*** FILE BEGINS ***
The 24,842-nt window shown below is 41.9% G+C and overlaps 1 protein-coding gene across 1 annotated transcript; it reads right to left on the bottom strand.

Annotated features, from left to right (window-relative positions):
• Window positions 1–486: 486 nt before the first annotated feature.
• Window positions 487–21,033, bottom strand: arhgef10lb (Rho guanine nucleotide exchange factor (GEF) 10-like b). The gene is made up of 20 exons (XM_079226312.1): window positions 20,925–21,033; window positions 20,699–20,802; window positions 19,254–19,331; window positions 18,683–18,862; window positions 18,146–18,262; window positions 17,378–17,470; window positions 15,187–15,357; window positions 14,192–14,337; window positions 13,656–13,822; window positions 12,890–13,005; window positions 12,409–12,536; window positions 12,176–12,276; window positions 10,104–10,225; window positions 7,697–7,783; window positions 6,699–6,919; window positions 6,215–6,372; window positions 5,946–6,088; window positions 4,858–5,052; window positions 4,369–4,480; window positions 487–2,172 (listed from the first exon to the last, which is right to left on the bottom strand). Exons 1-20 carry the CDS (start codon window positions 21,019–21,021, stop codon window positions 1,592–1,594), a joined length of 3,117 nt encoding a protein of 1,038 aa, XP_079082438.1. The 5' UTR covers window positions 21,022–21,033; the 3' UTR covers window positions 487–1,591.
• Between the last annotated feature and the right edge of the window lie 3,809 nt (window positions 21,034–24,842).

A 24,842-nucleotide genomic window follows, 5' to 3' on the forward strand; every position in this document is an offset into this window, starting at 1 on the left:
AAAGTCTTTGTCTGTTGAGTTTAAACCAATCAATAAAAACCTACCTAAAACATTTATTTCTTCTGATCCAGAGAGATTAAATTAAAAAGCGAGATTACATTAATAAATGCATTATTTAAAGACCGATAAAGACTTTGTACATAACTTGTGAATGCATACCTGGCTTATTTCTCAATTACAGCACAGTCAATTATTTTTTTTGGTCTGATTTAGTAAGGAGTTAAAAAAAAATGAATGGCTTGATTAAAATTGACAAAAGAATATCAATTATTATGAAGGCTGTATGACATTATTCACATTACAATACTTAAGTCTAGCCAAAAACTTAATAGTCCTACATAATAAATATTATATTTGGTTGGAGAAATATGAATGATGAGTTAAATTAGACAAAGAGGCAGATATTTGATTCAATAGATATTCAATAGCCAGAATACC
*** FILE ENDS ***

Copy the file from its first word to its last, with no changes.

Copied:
The 24,842-nt window shown below is 41.9% G+C and overlaps 1 protein-coding gene across 1 annotated transcript; it reads right to left on the bottom strand.

Annotated features, from left to right (window-relative positions):
• Window positions 1–486: 486 nt before the first annotated feature.
• Window positions 487–21,033, bottom strand: arhgef10lb (Rho guanine nucleotide exchange factor (GEF) 10-like b). The gene is made up of 20 exons (XM_079226312.1): window positions 20,925–21,033; window positions 20,699–20,802; window positions 19,254–19,331; window positions 18,683–18,862; window positions 18,146–18,262; window positions 17,378–17,470; window positions 15,187–15,357; window positions 14,192–14,337; window positions 13,656–13,822; window positions 12,890–13,005; window positions 12,409–12,536; window positions 12,176–12,276; window positions 10,104–10,225; window positions 7,697–7,783; window positions 6,699–6,919; window positions 6,215–6,372; window positions 5,946–6,088; window positions 4,858–5,052; window positions 4,369–4,480; window positions 487–2,172 (listed from the first exon to the last, which is right to left on the bottom strand). Exons 1-20 carry the CDS (start codon window positions 21,019–21,021, stop codon window positions 1,592–1,594), a joined length of 3,117 nt encoding a protein of 1,038 aa, XP_079082438.1. The 5' UTR covers window positions 21,022–21,033; the 3' UTR covers window positions 487–1,591.
• Between the last annotated feature and the right edge of the window lie 3,809 nt (window positions 21,034–24,842).

A 24,842-nucleotide genomic window follows, 5' to 3' on the forward strand; every position in this document is an offset into this window, starting at 1 on the left:
AAAGTCTTTGTCTGTTGAGTTTAAACCAATCAATAAAAACCTACCTAAAACATTTATTTCTTCTGATCCAGAGAGATTAAATTAAAAAGCGAGATTACATTAATAAATGCATTATTTAAAGACCGATAAAGACTTTGTACATAACTTGTGAATGCATACCTGGCTTATTTCTCAATTACAGCACAGTCAATTATTTTTTTTGGTCTGATTTAGTAAGGAGTTAAAAAAAAATGAATGGCTTGATTAAAATTGACAAAAGAATATCAATTATTATGAAGGCTGTATGACATTATTCACATTACAATACTTAAGTCTAGCCAAAAACTTAATAGTCCTACATAATAAATATTATATTTGGTTGGAGAAATATGAATGATGAGTTAAATTAGACAAAGAGGCAGATATTTGATTCAATAGATATTCAATAGCCAGAATACC